Mechanical Oscillator Produces Entangled Radiation

Schematic representation of the experiment to produce entangled radiation with a mechanical oscillator. (Source: IST Austria / P. Krantz, Krantz NanoArt)

Physicists from Johannes Fink’s research group at the Institute of Science and Tech­nology Austria (IST Austria) have found a way to use a mechanical oscil­lator to produce entangled radiation. Entangle­ment does not only just affects particles, radiation can also be entangled. This method might prove extremely useful when it comes to connecting quantum computers.

“Imagine a box with two exits. If the exits are entangled, one can charac­terize the radiation coming out of one exit by looking at the other,” postdoc Shabir Barzanjeh explains. Entangled radiation has been created before, but in this study a mechanical object was used for the first time. With a length of 30 micro­meters and composed of about a trillion atoms the silicon beam created by the group might still be small in our eyes but, for the quantum world, however, it is large. “For me, this experiment was interesting on a funda­mental level,” says Barzanjeh. “The question was: can one use such a large system to produce non-classical radiation? Now we know that the answer is: yes.”

But the device also has practical value. Mechanical oscil­lators could serve as a link between the extremely sensitive quantum computers and optical fibers connecting them inside data centers and beyond. “What we have built is a prototype for a quantum link,” says Barzanjeh. In super­conducting quantum computers, the electronics only work at extremely low tempera­tures which are only a few thousandths of a degree above -273.15 °C. This is because such quantum computers operate on the basis of microwave photons which are extremely sensitive to noise and losses. If the tempera­ture in a quantum computer rises, all the information is destroyed. As a conse­quence, transferring infor­mation from one quantum computer to another is at the moment almost impossible, as the infor­mation would have to cross an environment that is too hot for it to survive.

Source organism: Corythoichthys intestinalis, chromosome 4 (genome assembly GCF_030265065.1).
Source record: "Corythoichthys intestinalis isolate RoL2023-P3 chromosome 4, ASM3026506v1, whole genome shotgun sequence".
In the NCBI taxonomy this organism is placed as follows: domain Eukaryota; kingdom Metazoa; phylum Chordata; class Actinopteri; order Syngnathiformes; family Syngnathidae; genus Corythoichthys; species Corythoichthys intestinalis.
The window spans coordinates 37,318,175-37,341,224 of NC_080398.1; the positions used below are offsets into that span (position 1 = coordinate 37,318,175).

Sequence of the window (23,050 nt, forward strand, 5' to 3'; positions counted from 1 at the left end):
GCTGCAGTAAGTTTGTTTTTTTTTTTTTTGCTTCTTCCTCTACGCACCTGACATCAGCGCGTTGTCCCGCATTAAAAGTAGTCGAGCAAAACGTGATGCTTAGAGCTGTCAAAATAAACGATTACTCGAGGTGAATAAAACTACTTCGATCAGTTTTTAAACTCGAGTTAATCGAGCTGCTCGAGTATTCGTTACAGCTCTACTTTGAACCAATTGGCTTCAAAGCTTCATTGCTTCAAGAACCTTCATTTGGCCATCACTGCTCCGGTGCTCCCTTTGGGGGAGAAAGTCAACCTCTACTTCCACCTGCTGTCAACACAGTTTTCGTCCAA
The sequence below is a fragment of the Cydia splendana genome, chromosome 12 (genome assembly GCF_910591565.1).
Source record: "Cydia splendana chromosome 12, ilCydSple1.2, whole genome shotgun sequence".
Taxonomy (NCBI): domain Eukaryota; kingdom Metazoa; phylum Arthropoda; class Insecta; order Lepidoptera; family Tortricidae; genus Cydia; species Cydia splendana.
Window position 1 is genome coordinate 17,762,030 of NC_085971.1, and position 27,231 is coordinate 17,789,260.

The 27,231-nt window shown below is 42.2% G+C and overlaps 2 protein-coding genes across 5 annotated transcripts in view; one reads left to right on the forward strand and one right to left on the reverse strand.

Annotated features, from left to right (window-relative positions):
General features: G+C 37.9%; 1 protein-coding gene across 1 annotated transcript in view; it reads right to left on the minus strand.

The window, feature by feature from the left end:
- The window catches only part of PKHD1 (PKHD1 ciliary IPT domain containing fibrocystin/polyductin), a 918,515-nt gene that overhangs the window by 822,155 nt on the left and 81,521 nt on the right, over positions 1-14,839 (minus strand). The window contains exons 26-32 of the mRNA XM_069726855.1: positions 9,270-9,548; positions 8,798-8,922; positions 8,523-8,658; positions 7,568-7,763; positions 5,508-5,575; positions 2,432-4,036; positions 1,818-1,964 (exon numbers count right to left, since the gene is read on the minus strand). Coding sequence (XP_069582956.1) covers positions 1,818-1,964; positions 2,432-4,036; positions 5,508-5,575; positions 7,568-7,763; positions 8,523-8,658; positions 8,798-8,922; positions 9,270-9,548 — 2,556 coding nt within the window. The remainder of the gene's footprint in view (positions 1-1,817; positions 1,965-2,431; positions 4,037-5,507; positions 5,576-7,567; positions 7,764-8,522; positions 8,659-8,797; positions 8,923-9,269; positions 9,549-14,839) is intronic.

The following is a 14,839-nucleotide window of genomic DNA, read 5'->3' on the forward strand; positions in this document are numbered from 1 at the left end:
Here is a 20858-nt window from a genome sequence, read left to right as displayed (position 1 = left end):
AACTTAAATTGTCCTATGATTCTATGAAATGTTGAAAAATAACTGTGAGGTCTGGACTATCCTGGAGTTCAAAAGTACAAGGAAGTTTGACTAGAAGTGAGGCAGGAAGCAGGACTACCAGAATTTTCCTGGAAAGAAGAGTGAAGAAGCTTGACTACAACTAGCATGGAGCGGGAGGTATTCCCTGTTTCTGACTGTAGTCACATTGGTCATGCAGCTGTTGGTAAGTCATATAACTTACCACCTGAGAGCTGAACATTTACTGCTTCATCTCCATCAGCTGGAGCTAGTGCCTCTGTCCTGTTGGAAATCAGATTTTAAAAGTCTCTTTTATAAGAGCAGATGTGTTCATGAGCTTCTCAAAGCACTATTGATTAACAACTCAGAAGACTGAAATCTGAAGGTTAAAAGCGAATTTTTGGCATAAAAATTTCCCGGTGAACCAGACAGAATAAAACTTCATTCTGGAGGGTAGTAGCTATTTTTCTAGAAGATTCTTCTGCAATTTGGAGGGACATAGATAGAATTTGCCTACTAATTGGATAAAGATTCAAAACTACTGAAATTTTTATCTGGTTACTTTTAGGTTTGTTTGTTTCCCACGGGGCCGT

Classical computers in networks, on the other hand, are usually connected via optical fibers, because optical radiation is very robust against distur­bances that could corrupt or destroy data. In order to use this successful technology also for quantum computers, one would have to build a link that can convert the quantum computer’s microwave photons to optical infor­mation carriers or a device that generates entangled microwave-optical fields as a resource for quantum tele­portation. Such a link would serve as a bridge between the room temperature optical and the cryogenic quantum world, and the device developed by the physicists is one step in that direction. “The oscil­lator that we have built has brought us one step closer to a quantum internet,” says Barzanjeh.

But this is not the only potential appli­cation of the device. “Our system could also be used to improve the perfor­mance of gravi­tational wave detectors,” explains Barzanjeh. Johannes Fink adds: “It turns out that observing such steady-state entangled fields implies that the mechanical oscil­lator producing it has to be a quantum object. This holds for any type of mediator and without the need to measuring it directly, so in the future our measurement principle could help to verify or falsify the poten­tially quantum nature of other hard to inter­rogate systems like living organisms or the gravi­tational field.” (Source: IST Austria)

Reference: S. Barzanjeh et al.: Stationary entangled radiation from micromechanical motion, Nature 570, 480 (2019); DOI: 10.1038/s41586-019-1320-2

Link: Quantum Integrated Devices (J. Fink), Physical Sciences, Institute of Science and Technology Austria, Klosterneuburg, Austria

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